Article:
CBC Radio One’s The Early Edition is asking listeners to share their stories of kindness from strangers for a series that runs on Thursday mornings.
This week’s story begins when Ruth and David Ward’s family holiday in the 1990s was almost ruined before it had even started.
We were on our way to Salt Spring Island for a little holiday and driving to Horseshoe Bay to catch a ferry when you pulled us over.
We’d noticed your police cruiser from behind but, keeping within the speed limit, we inched pass you. As soon as the flashing lights went on, we regretted trying to pass.
At first, we were confused. We hadn’t been speeding.
We rolled down the window as you walked up.
“Did you realize that you’re driving without valid insurance and without valid plates?” you said.
No, we hadn’t realized, and were shocked.
We’d recently moved to B.C. from Ontario, where the insurance process and expiration rules are slightly different. We hadn’t been in B.C. very long and had missed the notification about our insurance expiring.
We had been driving without insurance for two months and were facing a hefty ticket and probably an impounded vehicle. We’d have to call a tow truck, we figured, and delay our weekend holiday plans.
Everyone in the car except David, in the driver’s seat, was crying at this point — our young boys sitting in the back followed suit when their mother Ruth started tearing up as we tried to explain.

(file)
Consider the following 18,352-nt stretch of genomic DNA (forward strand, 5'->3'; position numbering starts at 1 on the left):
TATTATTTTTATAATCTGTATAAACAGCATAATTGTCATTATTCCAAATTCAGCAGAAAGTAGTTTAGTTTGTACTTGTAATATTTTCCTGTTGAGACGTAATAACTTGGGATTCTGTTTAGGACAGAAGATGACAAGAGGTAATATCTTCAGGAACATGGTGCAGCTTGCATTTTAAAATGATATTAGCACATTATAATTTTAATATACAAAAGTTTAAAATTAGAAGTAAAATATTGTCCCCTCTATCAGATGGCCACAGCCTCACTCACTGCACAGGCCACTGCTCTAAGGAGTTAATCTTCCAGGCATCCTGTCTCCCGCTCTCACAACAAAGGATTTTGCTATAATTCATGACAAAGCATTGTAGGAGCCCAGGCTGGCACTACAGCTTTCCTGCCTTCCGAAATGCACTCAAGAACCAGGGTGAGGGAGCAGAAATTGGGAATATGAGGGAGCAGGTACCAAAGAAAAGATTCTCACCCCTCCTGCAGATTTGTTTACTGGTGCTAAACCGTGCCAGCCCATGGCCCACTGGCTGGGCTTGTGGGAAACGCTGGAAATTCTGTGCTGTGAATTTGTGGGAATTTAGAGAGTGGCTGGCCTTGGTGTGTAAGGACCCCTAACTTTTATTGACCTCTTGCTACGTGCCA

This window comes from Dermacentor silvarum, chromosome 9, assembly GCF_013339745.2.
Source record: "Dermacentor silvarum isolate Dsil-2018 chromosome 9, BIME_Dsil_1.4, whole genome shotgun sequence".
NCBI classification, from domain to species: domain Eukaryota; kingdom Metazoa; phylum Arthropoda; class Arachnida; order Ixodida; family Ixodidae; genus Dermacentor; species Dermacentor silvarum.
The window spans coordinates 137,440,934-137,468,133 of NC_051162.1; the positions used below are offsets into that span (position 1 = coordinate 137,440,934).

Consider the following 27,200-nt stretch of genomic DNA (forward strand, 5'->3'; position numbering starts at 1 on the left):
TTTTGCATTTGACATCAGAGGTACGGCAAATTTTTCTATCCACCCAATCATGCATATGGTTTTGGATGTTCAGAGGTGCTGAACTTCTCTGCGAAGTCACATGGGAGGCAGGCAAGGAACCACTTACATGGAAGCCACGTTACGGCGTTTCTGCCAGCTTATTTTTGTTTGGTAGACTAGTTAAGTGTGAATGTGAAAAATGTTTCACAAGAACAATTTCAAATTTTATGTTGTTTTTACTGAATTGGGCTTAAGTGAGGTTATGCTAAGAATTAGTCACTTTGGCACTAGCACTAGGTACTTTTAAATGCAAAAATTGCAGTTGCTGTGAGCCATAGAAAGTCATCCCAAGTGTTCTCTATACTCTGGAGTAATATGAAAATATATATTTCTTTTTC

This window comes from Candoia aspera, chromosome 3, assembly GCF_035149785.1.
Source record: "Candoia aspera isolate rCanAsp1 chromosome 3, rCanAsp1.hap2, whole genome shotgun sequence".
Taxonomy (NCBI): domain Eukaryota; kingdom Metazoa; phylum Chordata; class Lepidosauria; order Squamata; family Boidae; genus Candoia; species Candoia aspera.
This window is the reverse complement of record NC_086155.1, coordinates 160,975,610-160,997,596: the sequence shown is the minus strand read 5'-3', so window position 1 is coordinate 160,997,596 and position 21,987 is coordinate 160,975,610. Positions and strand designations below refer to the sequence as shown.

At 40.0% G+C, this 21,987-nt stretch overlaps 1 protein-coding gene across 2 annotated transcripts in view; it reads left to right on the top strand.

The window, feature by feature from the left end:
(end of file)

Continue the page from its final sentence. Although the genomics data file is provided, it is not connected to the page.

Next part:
You listened to our story very kindly and, rather than throwing the book at us, decided to help us.
You took David to a nearby ICBC insurance agency in the back of your cruiser so he could buy insurance, and then sent us on our way.
I remember later telling this story to an insurance adjuster who was dumbfounded and said he’d never heard of a police officer reacting so leniently to driving without insurance. Mistake or not, even just having the proof-of-purchase sticker in a glove compartment and not stuck on the licence plate can be an issue.
What you did was just so profoundly kind. People today seem to be very worried about litigation or repercussions of helping someone. It was incredible that you reacted in such a benevolent way.
We never really got to thank you properly. We didn’t try to contact you through the West Vancouver Police Department for fear of getting you in trouble.
It was an act of real compassion and kindness and we’ve talked about that day a lot over the past 25 years. Not everyone has a story like this.
Ruth and David Ward
If you have a story about the kindness of strangers, email The Early Edition at email@example.com.
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